Immediately after a recent Friday night appearance on “Late Night With David Letterman,” Gear Daddies’ lead singer Martin Zellar stood backstage numb and overwhelmed.
“For a second, I didn’t remember anything. I didn’t know if I sang the right lyrics, if I played the guitar part,” he says. “I could have fallen down, and I wouldn’t have remembered.”
The one-song gig went smoothly, and the Minneapolis-based Gear Daddies received more publicity than a year’s worth of bar concerts. Letterman, amused by the band’s name, repeated it throughout the show.
“The next night, I was singing at my cousin’s wedding,” Zellar says. “I went from playing to a million people on Friday night to 40 relatives on Saturday night.”
Earning a spot on “Letterman” indicates how passionate the core of Gear Daddies’ fans have become toward the heartland rockers. Members of Letterman’s staff like the group and booked them — shocking the Gear Daddies’ major-label record company, PolyGram, which hadn’t pushed for the guest stint.
While record sales for its album, “Billy’s Live Bait,” have been “slow but steady,” the Gear Daddies have received an inordinate number of favorable reviews. The Los Angeles Times’ Robert Hilburn, one of rock music’s most notable critics, picked “Billy’s Live Bait” as the eighth best album of 1990.
Still, the Gear Daddies, who perform in Springfield Saturday night, were the only band on Hilburn’s list not to sell more than 1 million copies of their work. “Billy’s Live Bait” has sold about 40,000 copies. (Springfield’s Appletree Records reports having a few in stock.)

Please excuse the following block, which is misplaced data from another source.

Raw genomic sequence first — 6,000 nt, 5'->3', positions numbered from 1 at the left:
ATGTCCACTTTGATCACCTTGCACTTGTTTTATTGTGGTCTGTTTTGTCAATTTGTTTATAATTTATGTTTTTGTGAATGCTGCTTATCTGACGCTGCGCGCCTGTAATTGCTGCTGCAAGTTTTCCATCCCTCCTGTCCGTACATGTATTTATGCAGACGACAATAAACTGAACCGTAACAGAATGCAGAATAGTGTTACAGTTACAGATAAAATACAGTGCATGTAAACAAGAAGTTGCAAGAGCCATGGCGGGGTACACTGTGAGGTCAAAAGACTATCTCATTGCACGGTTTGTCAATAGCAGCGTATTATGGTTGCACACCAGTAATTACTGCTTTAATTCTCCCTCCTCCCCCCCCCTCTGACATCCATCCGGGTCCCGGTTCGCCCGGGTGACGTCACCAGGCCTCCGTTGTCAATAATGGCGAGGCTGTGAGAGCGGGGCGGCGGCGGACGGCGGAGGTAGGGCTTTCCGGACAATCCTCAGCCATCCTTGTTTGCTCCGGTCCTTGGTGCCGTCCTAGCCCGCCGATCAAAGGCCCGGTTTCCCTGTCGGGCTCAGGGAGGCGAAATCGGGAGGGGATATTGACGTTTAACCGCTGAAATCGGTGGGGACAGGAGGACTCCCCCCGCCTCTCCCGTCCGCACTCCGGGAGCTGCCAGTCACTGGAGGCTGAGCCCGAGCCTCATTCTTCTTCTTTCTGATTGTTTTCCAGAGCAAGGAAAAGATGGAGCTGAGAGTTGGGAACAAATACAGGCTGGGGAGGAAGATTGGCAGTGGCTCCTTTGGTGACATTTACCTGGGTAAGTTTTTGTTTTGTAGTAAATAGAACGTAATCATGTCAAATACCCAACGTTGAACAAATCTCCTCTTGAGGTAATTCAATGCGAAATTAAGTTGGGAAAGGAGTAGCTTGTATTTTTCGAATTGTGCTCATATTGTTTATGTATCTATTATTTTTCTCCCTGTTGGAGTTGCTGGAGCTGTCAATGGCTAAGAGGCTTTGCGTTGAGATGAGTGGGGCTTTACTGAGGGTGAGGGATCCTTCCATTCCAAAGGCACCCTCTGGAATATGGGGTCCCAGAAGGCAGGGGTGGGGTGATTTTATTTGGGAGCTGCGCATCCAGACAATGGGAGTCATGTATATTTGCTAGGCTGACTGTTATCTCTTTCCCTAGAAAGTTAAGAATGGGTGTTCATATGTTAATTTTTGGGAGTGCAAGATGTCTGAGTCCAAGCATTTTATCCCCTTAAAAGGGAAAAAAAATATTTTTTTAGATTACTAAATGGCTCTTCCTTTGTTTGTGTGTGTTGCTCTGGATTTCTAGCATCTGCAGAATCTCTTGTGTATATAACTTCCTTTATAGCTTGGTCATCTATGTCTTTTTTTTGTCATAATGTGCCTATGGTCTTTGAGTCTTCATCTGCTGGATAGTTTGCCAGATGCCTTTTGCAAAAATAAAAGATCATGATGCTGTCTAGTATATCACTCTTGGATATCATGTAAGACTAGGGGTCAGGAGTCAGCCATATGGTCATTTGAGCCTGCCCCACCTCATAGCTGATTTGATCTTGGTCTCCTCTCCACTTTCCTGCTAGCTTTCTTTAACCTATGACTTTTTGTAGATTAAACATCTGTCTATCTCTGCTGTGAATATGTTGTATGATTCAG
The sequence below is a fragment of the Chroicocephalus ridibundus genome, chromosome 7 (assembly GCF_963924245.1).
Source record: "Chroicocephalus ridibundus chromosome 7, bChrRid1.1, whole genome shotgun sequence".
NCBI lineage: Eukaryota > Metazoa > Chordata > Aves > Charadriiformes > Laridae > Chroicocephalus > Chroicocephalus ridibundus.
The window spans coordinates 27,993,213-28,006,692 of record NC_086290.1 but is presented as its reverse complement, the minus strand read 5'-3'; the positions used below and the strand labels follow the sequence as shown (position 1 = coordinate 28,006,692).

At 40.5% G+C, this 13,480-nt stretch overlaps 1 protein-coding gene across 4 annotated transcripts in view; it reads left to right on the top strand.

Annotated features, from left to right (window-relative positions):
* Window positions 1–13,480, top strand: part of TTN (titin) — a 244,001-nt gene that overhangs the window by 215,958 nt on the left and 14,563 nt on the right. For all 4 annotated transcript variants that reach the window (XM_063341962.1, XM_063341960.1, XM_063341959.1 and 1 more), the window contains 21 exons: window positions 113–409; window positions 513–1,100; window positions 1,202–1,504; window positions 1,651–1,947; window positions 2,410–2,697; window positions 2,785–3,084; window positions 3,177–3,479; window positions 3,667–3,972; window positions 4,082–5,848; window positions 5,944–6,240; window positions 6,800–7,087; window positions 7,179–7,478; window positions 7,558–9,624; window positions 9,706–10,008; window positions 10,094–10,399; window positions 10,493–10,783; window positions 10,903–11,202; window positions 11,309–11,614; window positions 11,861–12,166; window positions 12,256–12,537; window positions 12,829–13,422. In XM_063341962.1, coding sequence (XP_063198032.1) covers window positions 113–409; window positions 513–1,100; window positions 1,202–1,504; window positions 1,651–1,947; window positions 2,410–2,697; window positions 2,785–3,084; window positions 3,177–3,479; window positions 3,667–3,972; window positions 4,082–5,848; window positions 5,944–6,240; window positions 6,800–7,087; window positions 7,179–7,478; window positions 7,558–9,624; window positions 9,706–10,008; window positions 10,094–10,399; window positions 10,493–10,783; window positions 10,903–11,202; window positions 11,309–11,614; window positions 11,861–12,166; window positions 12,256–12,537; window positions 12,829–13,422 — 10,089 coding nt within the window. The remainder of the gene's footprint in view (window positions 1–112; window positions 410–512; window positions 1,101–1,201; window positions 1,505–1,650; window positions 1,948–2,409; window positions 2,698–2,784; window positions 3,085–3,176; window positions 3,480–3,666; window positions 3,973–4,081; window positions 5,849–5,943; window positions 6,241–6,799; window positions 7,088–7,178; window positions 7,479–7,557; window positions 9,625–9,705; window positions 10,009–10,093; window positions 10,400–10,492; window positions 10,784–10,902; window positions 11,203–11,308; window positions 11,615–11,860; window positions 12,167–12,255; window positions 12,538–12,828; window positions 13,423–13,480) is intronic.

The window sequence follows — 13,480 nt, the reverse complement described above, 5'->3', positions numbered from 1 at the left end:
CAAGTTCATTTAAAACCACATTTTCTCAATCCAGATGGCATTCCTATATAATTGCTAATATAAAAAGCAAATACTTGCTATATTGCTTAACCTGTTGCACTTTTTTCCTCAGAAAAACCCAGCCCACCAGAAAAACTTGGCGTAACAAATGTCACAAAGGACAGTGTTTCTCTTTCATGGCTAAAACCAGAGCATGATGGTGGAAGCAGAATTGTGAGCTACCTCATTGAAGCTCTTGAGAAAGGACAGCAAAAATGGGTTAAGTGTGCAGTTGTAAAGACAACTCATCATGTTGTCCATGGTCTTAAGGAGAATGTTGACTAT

The group’s 1988 independent album, “Let’s Go Scare Al,” also was rereleased by PolyGram in 1990.
“Just to make a living as musicians is a thrill to all of us,” says Zellar, who’s 28. “If someone said four or five years ago, we’d be traveling around playing, it would have blown our minds.”
A third Gear Daddies’ album will be recorded next month at John Cougar Mellencamp’s studio near Bloomington, Ind. Mellencamp’s guitarist Mike Wanchic will produce.
After touring last spring with the BoDeans — whose first album has been compared with the Gear Daddies’ two efforts — the group has played periodic shows. The Gear Daddies’ Springfield appearance completes a four-day swing, which includes two shows in Chicago.
Zellar, who handles most of the band’s songwriting duties, offers personal glimpses of small-town life (he grew up in Austin, Minn.). There’s a range of everything from biting rock — “Time Heals,” written and sung by drummer Billy Dankert — to a novelty song, “I Wanna Drive the Zamboni.”
Although the four-member band is tabbed as a rock group, country influences creep in.
“It’s a weird Catch-22. I’m a big fan of country music, and I don’t mind the association. But if you say `country’, it alienates rock people,” Zellar says. “Then a country fan might come out and say, `This isn’t country.’ I always say there’s a country flavor to the music.”
As for the name? Gear Daddies comes from a fan’s reference to the Beatles years ago — though no one’s sure what it means specifically.
“We had a show, and we needed a name. We said, `We’ll use Gear Daddies until we come up with a better name.’ Pretty soon, we decided that this is our name.
“It caused problems at the beginning because people thought we were a trucker band.”